For the month of October, during National Bullying Prevention Month, we are posting interviews we conducted with some of the most influential people in the cyberbullying prevention space. The next in the series involves Tara Fishler, Founder & CEO of “Customized Training Solutions."
uKK: What is the nature of your expertise on cyberbullying?
TF: I have been educating students, parents and teachers on the issues of bullying, cyberbullying and related topics for many years.
uKK: What do you believe is the number one thing that can be done to draw attention to and prevent this trend?
TF: Creating a culture that changes bystanders to allies, so the power of bullies are deflated and not accepted.
uKK: What online trends do you believe contribute to this trend, and how should those issues be addressed?
TF: Social networking sites like Facebook, Instagram, Snapchat, Contact & many others provide anonymity & quick, widespread access to alter and spread information. It is nearly impossible to remove things once they have been posted. Permanently removing unwanted posts should be much simpler.
uKK: What steps can parents take to educate themselves and become better informed about potential incidents?
TF: Have open, ongoing dialogue with their kids. Know their friends and be “friends” with them on these sites. Then don’t be an actual friend. Be a parent, show support and try to show them the consequences of inappropriate, hurtful posts.
uKK: What is the best thing for a parent to do when finding out their child has been cyberbullied?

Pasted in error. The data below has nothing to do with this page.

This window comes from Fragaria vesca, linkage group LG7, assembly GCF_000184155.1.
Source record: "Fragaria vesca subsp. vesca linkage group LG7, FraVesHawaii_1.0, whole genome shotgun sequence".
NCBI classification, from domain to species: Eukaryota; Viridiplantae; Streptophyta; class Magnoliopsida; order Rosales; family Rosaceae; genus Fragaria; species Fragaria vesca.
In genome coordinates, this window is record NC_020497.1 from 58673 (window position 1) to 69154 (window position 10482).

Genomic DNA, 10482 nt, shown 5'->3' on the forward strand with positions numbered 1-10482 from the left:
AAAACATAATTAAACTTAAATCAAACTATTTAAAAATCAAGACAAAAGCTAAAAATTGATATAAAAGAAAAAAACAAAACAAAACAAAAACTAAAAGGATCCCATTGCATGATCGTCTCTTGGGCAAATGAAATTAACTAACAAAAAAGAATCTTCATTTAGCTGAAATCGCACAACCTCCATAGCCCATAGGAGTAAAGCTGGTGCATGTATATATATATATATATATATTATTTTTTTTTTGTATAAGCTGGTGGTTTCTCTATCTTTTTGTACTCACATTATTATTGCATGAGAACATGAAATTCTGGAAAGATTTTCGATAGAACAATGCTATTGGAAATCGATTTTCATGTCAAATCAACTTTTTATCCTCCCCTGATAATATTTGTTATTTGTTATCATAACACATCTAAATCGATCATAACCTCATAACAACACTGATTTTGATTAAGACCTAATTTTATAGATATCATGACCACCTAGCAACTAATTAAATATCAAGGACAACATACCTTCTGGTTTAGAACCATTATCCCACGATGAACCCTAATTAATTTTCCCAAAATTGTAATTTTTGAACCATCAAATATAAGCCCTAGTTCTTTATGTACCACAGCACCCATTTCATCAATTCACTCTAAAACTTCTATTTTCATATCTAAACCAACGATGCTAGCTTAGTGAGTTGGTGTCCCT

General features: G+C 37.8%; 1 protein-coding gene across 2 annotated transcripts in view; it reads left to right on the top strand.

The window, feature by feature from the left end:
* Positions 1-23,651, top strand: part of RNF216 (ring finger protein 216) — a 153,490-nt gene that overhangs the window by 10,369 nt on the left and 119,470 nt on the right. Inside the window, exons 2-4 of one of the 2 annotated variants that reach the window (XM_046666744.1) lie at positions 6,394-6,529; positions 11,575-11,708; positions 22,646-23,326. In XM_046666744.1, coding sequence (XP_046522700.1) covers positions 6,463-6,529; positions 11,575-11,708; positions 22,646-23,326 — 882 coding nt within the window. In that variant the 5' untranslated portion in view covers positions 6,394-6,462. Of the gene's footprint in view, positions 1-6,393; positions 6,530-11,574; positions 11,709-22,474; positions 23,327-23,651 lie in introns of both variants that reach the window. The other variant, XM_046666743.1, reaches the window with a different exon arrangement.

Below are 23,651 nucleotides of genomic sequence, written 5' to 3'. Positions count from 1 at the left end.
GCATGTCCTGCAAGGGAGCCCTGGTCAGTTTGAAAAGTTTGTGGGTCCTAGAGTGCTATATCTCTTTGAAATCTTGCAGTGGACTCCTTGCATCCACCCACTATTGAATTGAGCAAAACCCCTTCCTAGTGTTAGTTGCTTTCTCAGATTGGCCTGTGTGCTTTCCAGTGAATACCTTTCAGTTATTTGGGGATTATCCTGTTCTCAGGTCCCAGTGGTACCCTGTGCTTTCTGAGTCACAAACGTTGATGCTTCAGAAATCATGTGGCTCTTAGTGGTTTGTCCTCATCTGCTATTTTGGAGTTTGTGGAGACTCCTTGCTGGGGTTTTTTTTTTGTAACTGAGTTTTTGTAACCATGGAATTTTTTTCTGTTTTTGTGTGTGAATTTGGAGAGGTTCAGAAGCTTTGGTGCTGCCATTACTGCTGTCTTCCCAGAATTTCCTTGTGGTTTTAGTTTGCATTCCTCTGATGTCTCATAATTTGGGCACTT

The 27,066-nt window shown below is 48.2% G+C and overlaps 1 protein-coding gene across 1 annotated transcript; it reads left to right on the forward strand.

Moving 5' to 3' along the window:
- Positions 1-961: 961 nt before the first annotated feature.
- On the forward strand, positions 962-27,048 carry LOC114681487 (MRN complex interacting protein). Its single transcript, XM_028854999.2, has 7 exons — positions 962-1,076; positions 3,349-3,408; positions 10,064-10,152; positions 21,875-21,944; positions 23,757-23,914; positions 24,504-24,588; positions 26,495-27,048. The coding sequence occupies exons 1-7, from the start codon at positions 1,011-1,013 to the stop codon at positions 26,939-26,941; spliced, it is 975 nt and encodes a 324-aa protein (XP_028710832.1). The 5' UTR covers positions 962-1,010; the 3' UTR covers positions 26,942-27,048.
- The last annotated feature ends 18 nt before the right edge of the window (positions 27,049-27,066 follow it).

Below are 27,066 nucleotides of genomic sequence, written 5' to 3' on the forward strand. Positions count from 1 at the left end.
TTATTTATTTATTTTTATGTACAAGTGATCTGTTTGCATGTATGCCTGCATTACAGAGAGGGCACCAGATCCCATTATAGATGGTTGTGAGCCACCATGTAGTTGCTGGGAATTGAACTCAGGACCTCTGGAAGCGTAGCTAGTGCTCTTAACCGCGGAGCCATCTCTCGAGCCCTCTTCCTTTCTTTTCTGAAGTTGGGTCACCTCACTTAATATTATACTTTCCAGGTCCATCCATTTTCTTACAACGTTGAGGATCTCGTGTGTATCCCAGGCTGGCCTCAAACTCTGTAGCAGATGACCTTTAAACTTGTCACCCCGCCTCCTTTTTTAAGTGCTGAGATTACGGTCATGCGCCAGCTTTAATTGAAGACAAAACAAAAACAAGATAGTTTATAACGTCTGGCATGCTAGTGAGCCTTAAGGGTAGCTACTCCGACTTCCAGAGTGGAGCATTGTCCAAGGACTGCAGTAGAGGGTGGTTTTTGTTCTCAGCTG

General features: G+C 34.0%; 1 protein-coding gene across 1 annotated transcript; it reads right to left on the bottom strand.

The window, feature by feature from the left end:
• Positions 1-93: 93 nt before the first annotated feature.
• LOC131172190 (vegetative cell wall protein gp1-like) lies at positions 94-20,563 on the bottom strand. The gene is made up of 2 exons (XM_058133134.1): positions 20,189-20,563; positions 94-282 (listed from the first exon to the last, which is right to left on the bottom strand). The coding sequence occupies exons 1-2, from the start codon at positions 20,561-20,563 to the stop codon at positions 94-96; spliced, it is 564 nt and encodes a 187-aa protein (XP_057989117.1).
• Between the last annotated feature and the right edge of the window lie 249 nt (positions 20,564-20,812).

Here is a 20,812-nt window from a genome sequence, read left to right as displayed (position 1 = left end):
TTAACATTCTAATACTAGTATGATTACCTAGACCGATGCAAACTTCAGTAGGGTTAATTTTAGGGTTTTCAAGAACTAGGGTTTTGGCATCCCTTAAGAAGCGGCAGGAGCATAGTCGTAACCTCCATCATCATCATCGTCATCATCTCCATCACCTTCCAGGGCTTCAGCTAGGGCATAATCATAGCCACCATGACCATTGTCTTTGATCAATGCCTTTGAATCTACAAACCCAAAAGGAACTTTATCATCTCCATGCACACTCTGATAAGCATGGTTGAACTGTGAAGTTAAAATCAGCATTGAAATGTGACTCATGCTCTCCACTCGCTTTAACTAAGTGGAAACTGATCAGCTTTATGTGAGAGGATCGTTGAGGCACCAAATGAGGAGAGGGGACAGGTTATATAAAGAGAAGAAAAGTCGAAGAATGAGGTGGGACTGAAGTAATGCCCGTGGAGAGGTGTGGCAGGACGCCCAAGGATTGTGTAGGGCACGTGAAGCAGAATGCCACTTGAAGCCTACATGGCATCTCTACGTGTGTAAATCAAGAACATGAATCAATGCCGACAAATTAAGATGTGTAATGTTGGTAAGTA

DOCUMENT EVERYTHING! Take screen shots, copy strings of messages, keep a log of dates, times and actions. Do not respond to the messages and instruct your child not to respond either. Involve your child in the decision of what to do. They often have realistic concerns that telling will exacerbate the problem. Probe school personnel gently to see what their policies and actual procedures are. Many schools try to address these issues, but don’t know effective ways to do so.
If threats of harm have been made, you can take the evidence you collected to the police. Most of all, commend your child for telling you (if that’s how you found out) and be supportive. Try not to over-react by blaming or punishing the child. Do take it seriously and jointly decide on a plan of action.
uKK: What are some of the best resources parents can turn to in these situations?
uKK: What is the best thing for a parent to do when finding out their child has cyberbullied someone else?
TF: Talk to your child and a school or private counselor. Listen to your child and try to uncover what led to the cyber-bullying behavior. Help them understand the impact and consequences of their actions. Remember that kids, particularly girls, are adept at denying their actions, acting “truly shocked” and appearing remorseful and apologetic. As hard as it is to hear that your child may have done something hurtful to someone else, be open-minded and try to really listen to the different points of view, without lecturing.
uKK: What is the best thing for a teenager to do if he has been cyberbullied?
TF: If they know who is doing it, (sometimes they do and sometimes they don’t), block the bully’s email address & phone # & social media contact information. Report inappropriate posts to the Internet Service Provider. Remember that some bullies impersonate other people, so don’t assume that the person who appears to have sent the messages actually did so. Do not retaliate by returning a cyber-bullying exchange. Responding lets the bully know they affected you. Not posting a response gives you some control so you are not sucked into their harmful activities.
uKK: Any additional information you would like to provide?
TF: Make sure children understand that they should never post anything they wouldn’t say or show to someone face to face, which includes indecent pictures
--Many parents are still in the dark about cyberbullying. Become informed with our eBook: “10 Essential Things Every Parent Should Know about Cyberbullying.” Download your free copy today!--